Republic Bank Invests in Geothermal Heat Pump System
Representative: Global Logic, Michael Albertson
Mechanical Engineer: Whittenberg Engineering, Ken Jorgenson, P.E.
General Contractor: Gail Armstrong Construction, Inc.
Civil Engineer: Spear & McCaleb Co., Inc.
Mechanical Contractor: Waggoners’ Heating/Air Conditioning
Architect: McKinney Partnership Architects
Structural Engineer: Midstate Engineering
Low maintenance cost and great return on investment were just the beginning of a list of benefits that motivated Republic Bank President and Chief Executive Officer Chuck Thompson to select a geothermal heating and cooling system for a new facility located in Norman, Oklahoma. The new banking facility in west Norman is the third facility in the Republic Bank network.
A tenant finish project, Thompson wanted to engineer the 29,790 square foot building with a geothermal water source heat pump application and subsequently add HVAC as they grew or leased space. He wanted a system that was flexible enough to complete the building in phases since future tenants and their needs were unknown. To accommodate the staged occupancy, Project Engineer Ken Jorgenson P.E., designed a geothermal installation in three phases.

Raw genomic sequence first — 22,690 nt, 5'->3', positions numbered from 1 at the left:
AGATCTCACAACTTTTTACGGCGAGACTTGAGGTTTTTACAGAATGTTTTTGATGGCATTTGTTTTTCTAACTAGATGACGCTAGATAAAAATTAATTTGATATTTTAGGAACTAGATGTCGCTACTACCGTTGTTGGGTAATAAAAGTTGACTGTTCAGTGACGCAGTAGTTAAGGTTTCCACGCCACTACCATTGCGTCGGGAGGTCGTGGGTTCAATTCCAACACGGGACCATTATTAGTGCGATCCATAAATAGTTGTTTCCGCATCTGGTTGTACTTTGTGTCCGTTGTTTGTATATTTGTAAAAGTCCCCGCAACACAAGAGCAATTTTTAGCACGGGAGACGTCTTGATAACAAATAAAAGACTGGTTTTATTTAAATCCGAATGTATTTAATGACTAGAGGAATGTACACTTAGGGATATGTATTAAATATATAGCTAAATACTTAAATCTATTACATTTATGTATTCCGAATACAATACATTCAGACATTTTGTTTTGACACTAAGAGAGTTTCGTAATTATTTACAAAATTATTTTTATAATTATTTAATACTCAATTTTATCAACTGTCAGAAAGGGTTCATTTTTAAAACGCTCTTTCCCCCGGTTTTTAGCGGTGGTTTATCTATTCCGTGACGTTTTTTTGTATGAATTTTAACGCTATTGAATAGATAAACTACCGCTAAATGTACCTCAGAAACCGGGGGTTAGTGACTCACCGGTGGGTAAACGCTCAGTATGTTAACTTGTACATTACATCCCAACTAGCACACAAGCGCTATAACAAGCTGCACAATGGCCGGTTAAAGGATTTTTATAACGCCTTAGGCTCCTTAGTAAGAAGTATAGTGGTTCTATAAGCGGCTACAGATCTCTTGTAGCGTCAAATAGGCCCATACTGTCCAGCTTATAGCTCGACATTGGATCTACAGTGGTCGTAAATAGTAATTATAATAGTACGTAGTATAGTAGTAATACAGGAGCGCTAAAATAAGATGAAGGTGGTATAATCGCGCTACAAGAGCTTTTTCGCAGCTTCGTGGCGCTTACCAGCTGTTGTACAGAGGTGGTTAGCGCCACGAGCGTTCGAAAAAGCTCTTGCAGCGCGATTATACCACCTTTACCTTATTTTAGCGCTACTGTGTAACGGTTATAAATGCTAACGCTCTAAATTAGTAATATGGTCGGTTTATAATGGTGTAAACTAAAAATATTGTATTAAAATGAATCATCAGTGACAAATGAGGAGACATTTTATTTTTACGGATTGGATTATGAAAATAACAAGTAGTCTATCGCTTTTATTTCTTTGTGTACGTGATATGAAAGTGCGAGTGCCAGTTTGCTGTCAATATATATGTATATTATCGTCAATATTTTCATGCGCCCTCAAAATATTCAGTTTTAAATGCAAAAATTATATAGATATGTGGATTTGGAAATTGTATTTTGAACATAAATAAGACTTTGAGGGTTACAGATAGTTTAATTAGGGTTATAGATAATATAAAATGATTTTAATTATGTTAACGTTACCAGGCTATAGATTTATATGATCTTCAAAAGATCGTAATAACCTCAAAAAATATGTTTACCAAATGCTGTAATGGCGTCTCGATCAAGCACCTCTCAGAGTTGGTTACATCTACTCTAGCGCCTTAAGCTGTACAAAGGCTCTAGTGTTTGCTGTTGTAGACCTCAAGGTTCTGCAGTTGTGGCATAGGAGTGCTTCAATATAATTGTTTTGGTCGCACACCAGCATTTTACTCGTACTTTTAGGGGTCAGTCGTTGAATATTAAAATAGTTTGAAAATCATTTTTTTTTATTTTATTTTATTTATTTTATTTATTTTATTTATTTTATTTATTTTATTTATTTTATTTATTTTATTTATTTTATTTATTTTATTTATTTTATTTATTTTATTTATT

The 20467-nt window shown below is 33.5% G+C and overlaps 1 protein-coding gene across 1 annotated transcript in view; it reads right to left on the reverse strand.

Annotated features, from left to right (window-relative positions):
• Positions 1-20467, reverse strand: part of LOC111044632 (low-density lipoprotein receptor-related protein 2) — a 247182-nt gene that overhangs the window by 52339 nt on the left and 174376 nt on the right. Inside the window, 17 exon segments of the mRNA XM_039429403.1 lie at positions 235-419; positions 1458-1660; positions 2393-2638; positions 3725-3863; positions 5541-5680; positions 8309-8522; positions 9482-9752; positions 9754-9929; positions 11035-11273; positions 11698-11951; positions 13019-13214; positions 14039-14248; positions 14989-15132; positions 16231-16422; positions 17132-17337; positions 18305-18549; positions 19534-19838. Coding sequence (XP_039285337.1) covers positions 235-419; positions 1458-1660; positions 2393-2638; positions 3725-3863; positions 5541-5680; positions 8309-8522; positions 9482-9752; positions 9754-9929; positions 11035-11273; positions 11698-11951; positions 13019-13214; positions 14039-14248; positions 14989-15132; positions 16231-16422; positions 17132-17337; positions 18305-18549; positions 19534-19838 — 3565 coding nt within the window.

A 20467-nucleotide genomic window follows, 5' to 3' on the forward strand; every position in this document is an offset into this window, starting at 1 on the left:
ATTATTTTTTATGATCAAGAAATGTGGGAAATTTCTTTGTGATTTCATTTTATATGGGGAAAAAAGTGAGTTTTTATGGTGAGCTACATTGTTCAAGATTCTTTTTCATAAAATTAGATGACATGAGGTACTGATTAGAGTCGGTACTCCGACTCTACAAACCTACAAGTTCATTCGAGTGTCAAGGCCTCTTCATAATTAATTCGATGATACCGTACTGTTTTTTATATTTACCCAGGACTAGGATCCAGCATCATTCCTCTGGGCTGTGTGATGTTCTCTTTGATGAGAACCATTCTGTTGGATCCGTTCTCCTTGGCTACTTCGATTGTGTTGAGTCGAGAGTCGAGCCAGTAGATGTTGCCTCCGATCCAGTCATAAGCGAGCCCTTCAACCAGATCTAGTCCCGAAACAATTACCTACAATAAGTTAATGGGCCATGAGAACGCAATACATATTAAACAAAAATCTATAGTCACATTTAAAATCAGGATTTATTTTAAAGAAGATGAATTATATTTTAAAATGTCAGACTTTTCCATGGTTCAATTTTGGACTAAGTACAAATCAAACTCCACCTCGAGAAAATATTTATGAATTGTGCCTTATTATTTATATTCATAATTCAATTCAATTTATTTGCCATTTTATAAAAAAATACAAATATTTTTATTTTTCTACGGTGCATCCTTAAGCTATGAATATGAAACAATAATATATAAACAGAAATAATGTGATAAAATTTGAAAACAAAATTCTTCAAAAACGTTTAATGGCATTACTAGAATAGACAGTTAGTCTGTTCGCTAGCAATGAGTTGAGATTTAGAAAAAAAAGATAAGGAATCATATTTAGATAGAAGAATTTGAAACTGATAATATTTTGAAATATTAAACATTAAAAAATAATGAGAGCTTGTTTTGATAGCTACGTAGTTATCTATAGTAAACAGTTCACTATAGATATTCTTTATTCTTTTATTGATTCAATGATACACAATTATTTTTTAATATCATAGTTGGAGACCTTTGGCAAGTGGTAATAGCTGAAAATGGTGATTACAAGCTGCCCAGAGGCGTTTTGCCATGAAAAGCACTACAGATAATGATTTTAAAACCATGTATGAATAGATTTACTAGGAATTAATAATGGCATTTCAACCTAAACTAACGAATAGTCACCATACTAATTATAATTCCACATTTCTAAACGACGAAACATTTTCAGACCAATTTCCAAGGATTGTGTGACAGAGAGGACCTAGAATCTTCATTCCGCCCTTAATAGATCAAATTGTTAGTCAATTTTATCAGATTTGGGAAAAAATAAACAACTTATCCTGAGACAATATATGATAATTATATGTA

“The reduced operating cost, reduced maintenance costs and increased flexibility were just some of the reasons why geothermal was the best choice for this building,” said Jorgenson.
According to Michael Albertson of Global Logic, Climatemaster’s representative for Oklahoma and an expert in geothermal applications, stated the architectural team and owner also liked the fact that this application eliminated noisy equipment mounted on the ground or the roof. Using geothermal technology preserved the appearance or aesthetics of the building design.
Laying the Geothermal Groundwork
The three-story building called Republic Square featured the bank lobby and office space on the first floor with tenant options on the other two floors. Phase One of the installation included the first floor banking area and the restrooms located on the second and third floors. The first phase was designed as a fully functioning system complete with ground loops, pumps and Variable Frequency Drives (VFD’s). The ground loop was designed to take care of 100 percent of the heat rejection and heat absorption requirements for ALL phases of the project.